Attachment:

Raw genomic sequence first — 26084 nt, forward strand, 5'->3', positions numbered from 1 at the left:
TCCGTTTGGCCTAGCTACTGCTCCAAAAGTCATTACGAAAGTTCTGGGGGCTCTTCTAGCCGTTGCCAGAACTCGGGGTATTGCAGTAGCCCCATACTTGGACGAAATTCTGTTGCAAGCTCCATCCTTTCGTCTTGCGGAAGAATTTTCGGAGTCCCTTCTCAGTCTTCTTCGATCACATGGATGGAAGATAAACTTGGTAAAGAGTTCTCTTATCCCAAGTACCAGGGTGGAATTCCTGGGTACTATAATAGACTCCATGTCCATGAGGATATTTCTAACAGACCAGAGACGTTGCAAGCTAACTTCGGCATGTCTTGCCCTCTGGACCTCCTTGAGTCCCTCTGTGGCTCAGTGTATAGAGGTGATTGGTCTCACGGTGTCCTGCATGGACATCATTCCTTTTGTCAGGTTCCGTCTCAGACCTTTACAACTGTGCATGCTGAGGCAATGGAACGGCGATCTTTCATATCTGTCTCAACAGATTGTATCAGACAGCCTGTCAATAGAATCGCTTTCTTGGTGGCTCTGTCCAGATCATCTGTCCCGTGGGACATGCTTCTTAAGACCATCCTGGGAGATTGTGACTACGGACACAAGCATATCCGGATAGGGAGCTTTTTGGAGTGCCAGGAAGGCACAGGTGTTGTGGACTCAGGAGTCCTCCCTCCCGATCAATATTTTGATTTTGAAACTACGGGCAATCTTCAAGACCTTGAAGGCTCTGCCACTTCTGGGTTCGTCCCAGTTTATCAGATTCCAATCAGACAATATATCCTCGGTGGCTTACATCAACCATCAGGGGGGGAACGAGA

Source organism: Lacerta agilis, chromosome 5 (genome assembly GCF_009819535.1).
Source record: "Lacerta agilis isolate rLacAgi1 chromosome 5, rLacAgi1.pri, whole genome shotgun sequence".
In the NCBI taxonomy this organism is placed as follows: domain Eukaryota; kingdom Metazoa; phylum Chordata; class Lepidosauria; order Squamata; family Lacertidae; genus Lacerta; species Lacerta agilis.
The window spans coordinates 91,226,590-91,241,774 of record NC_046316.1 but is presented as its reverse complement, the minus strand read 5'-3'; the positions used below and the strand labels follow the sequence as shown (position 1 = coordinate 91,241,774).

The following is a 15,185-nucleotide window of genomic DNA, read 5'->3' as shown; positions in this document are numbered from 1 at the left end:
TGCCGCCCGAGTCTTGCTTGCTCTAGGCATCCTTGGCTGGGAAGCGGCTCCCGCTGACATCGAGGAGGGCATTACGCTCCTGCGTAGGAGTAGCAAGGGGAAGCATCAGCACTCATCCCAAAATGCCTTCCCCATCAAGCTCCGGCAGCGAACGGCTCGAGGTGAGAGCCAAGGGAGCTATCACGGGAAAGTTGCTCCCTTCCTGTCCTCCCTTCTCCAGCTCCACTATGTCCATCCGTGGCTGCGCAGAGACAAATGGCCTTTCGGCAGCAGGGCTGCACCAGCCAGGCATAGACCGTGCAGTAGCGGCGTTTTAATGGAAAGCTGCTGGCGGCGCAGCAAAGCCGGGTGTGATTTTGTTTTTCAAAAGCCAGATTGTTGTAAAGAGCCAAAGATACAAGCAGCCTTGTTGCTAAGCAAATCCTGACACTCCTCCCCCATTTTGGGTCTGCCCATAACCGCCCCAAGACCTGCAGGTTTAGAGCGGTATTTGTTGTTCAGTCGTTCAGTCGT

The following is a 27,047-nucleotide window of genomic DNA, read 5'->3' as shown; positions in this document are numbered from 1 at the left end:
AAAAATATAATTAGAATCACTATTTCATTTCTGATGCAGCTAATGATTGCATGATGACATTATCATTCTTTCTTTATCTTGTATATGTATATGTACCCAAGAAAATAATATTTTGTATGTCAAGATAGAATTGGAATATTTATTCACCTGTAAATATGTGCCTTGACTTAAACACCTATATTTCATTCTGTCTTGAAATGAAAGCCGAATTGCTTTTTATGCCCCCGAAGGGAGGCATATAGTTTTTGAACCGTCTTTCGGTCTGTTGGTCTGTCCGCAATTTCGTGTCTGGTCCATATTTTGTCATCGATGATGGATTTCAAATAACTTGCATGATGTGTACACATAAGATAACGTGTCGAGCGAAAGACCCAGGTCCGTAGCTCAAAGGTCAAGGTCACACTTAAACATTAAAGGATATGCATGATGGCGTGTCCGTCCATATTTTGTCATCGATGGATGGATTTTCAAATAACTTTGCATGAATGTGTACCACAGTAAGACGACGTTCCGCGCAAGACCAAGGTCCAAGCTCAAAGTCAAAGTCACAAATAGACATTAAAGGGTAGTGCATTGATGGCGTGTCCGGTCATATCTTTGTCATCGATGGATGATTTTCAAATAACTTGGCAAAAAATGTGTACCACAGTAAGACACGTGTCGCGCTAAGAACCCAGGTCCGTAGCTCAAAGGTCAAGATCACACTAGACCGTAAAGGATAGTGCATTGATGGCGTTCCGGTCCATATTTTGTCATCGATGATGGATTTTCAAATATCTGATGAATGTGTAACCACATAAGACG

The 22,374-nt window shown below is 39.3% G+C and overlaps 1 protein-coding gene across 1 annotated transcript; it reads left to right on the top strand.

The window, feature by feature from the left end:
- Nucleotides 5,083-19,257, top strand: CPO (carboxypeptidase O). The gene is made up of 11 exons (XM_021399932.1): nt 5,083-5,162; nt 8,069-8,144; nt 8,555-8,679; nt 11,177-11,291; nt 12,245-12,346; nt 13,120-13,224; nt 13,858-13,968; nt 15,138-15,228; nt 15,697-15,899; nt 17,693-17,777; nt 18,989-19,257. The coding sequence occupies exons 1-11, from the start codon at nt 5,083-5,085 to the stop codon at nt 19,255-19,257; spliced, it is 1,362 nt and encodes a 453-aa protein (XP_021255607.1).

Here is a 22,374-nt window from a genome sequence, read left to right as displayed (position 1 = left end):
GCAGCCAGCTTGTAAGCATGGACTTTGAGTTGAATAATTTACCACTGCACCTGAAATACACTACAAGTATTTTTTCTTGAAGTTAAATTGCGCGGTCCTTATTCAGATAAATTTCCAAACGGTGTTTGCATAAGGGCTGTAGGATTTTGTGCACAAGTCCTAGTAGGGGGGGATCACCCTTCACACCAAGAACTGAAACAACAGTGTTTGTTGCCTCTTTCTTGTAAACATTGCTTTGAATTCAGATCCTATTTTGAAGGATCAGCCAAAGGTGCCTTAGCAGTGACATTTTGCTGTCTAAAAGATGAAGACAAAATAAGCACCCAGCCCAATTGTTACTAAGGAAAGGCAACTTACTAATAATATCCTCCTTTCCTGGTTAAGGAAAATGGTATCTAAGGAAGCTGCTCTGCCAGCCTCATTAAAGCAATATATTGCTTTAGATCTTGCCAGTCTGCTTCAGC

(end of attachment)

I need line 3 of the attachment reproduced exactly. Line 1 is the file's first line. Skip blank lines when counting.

Source organism: Lacerta agilis, chromosome 5 (genome assembly GCF_009819535.1).